Community Conversation Race, Mass Incarceration, and the Private Prison Industry in Austin, Texas

Tuesday, March 25, 2014 - 6:30pm to 8:00pm
Dickey-Lawless Auditorium, Huston-Tillotson University

Grassroots Leadership, in partnership with Huston-Tillotson University and Pi Gamma Mu, will host a community conversation with Nicole D. Porter and Christopher Petrella on Race, Mass Incarceration, and Private Prisons. We are eager to welcome Nicole and Christopher to Austin, to learn from their research, and to dialogue together about how we organize to address these issues locally. See speakers' bios below.

For more information please contact Grassroots Leadership at 512-499-8111. 

Nicole Porter co-chairs Grassroots Leadership’s board and is the Director of Advocacy for the Sentencing Project in Washington, DC, Nicole is the former director of the Texas ACLU's Prison & Jail Accountability Project (PJAP). PJAP's mission was to monitor the conditions of confinement in Texas jails and prisons. Nicole’s policy focus is on mass incarceration and state sentencing policies and

 she recently published a paper on state prison closures. Her research was instrumental in supporting organizing and advocacy in Texas during the 2013 legislative session to close two privately operated prisons. Porter graduated from the University of Texas at Austin with a Master's Degree in Public Affairs from the LBJ School. Her master’s thesis addressed exploring self employment as an economic strategy among formerly incarcerated African Americans. Porter received her BA in International Affairs from Johns Hopkins University in Baltimore, MD. She also studied African Politics at the University of Ghana, West Africa.



Christopher Petrella is a doctoral candidate in African American Studies at the University of California, Berkeley currently writing a book-length manuscript entitled Courts, Contracts, and Corporate Corrections: The Paradox of the Private Prison State. He is eager to share the findings of his most recent research on racial disparities in private prisons, which has earned significant press coverage, including on Tavis Smiley’s radio broadcast, NPR, and Mother Jones.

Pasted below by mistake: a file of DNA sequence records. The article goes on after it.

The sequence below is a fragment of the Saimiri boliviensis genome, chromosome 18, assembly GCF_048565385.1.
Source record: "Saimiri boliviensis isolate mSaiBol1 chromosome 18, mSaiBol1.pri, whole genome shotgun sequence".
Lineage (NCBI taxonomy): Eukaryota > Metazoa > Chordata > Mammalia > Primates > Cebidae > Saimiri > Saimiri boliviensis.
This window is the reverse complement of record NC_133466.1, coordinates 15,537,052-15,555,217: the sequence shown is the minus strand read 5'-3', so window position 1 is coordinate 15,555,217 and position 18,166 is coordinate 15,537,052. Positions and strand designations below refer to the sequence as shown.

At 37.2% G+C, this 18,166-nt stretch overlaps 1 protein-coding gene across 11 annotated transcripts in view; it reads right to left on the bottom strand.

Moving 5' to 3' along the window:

He's also co-directing a national campaign aimed at bringing transparency and accountability to the for-profit, private corrections industry. Christopher has collaborated with organizations including the ACLU's National Prison Project, Harvard Law School's Institute for Race & Justice, Southern Poverty Law Center, and Prison Legal News. He holds degrees from Bates College and Harvard University.


One of the things that stands out to me is the topic of mass incarceration. Why decide on a mass study? Isn’t the idea of being in prison supposed to be that of learning that if you mess up and commit a crime that things won’t be easy? If you put people together in a prison in a mass program, then they will be able to talk to numerous people at one time. Although prisoners can do this in typical prisons, this seems like an idea that is to get prisoners together for perhaps recreational purposes instead of the idea of what a prison is supposed to be about.